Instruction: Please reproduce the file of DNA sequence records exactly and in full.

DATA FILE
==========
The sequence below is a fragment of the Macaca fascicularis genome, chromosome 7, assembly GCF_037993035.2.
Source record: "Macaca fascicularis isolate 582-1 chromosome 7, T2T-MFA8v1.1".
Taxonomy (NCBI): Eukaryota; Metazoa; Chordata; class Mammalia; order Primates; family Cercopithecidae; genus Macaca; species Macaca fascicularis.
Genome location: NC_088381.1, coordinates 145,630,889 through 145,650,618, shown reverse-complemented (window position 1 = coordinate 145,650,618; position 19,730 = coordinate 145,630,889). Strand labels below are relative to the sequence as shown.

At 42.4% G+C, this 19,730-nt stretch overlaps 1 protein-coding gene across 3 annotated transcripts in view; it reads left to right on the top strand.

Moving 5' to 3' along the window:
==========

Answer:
The sequence below is a fragment of the Macaca fascicularis genome, chromosome 7, assembly GCF_037993035.2.
Source record: "Macaca fascicularis isolate 582-1 chromosome 7, T2T-MFA8v1.1".
Taxonomy (NCBI): Eukaryota; Metazoa; Chordata; class Mammalia; order Primates; family Cercopithecidae; genus Macaca; species Macaca fascicularis.
Genome location: NC_088381.1, coordinates 145,630,889 through 145,650,618, shown reverse-complemented (window position 1 = coordinate 145,650,618; position 19,730 = coordinate 145,630,889). Strand labels below are relative to the sequence as shown.

At 42.4% G+C, this 19,730-nt stretch overlaps 1 protein-coding gene across 3 annotated transcripts in view; it reads left to right on the top strand.

Moving 5' to 3' along the window: